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Frederick Douglass Did Not Despair for America and Neither Should We


On Independence Day some Americans cherry pick one of Frederick Douglass’ most famous speeches, "What to the Slave is the Fourth of July?" Delivered on July 5, 1852, in Rochester, New York, Douglass' speech is often misrepresented as a condemnation of America itself. Some anti-American voices point to portions of Douglass’ speech to bolster their argument that Black Americans should no longer celebrate the Fourth of July. Douglass' message was far more nuanced and ultimately optimistic towards the promise and hope of America. Yes, he called out American hypocrisy towards slavery. However, the point of his full speech is that America’s founding principles of freedom will win out in the end.

 

For those interested in Douglass’ true message, I encourage you to read the entire speech and not select one liners.  Douglass did not despise America. Instead, he believed in the principles of the Declaration of Independence and the Constitution. He viewed these documents as fundamentally anti-slavery and saw them as powerful tools for abolition. "Take the Constitution according to its plain reading," Douglass urged, "and I defy the presentation of a single pro-slavery clause in it. On the other hand, it will be found to contain principles and purposes entirely hostile to the existence of slavery."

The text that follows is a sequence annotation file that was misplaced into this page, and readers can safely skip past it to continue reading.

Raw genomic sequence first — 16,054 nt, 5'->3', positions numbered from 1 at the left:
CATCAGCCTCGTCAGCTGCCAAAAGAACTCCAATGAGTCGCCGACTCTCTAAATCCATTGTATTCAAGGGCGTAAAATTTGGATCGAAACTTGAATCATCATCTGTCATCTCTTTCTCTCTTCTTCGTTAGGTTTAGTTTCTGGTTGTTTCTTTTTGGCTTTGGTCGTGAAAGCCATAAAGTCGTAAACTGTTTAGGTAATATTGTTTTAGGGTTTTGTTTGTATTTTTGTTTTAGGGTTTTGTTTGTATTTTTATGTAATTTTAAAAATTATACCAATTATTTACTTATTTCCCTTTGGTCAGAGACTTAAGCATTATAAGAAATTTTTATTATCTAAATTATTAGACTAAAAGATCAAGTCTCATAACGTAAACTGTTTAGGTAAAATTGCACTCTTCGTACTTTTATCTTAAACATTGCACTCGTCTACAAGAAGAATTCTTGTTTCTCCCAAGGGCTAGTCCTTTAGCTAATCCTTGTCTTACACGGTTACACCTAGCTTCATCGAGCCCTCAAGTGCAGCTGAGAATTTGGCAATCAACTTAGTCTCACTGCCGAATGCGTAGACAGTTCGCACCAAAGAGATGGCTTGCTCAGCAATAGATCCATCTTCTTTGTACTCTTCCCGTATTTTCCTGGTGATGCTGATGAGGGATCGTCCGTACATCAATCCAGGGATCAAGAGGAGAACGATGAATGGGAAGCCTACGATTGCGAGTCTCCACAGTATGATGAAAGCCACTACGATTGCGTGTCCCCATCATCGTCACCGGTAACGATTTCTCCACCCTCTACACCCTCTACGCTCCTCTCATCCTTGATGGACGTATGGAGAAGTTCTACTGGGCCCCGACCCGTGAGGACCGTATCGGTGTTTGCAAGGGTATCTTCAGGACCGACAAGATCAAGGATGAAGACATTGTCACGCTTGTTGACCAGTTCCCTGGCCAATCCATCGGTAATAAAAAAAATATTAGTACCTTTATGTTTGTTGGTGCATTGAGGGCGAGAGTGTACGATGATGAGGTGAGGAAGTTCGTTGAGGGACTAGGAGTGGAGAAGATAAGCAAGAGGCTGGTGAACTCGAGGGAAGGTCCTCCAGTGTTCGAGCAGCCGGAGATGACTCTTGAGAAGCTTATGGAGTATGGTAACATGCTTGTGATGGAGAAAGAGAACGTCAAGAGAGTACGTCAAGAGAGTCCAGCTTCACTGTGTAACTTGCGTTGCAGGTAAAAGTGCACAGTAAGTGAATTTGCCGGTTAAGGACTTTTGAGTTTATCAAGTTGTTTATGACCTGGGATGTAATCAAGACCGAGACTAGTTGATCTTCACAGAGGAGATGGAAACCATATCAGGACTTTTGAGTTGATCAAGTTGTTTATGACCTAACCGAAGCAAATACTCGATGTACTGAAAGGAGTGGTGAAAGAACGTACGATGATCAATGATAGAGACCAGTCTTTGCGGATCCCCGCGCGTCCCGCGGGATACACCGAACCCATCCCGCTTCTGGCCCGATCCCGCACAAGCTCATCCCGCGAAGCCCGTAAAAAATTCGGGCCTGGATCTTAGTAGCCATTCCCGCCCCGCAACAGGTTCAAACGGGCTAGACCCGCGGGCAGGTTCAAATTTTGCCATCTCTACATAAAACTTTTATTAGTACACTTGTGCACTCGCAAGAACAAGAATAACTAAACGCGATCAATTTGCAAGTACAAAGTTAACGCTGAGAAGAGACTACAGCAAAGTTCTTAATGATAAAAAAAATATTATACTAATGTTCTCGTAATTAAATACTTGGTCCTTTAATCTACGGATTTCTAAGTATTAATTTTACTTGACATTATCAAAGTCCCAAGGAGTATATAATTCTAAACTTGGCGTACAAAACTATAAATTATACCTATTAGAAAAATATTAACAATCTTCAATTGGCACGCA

Douglass concluded his speech with hope. He asserted, "I do not despair of this country. There are forces in operation which must inevitably work the downfall of slavery. 'The arm of the Lord is not shortened,' and the doom of slavery is certain." Douglass invoked Isaiah 59:1, affirming his faith in divine justice and the inevitable triumph of freedom and equality.

 

The Frederick Douglass Foundation rests on Douglass's firm belief that when Americans embrace the freedom enshrined in the Constitution, the nation will rise above its flaws and injustices.

 

America faces different challenges to freedom today.  But we must embrace them as Douglass did, void of despair and confident that the arm of the Lord is not too short to save the situation.  A perfect example of this in our time is the overturn of Roe V. Wade. For half a century Americans worked to end this abomination.  It seemed an impossible task.  But leaders like our co-founder the late Dean Nelson pushed us forward and like Douglass, he did the work and did not despair.  Today, because Roe is no more tens of thousands of babies are alive and not exterminated through abortion.

 

Like Douglass, we do not despair. We work towards progress and celebrate the Fourth of July because it represents a step in America’s ongoing journey to freedom.


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Kevin Daniels - Kevin Daniels is the Executive Director of the Frederick Douglass Foundation. With a strong background in community engagement and public policy, he has contributed to strategic initiatives aimed at building strong and prosperous communities in North Carolina and around the country. Mr. Daniels lives in North Carolina.



 

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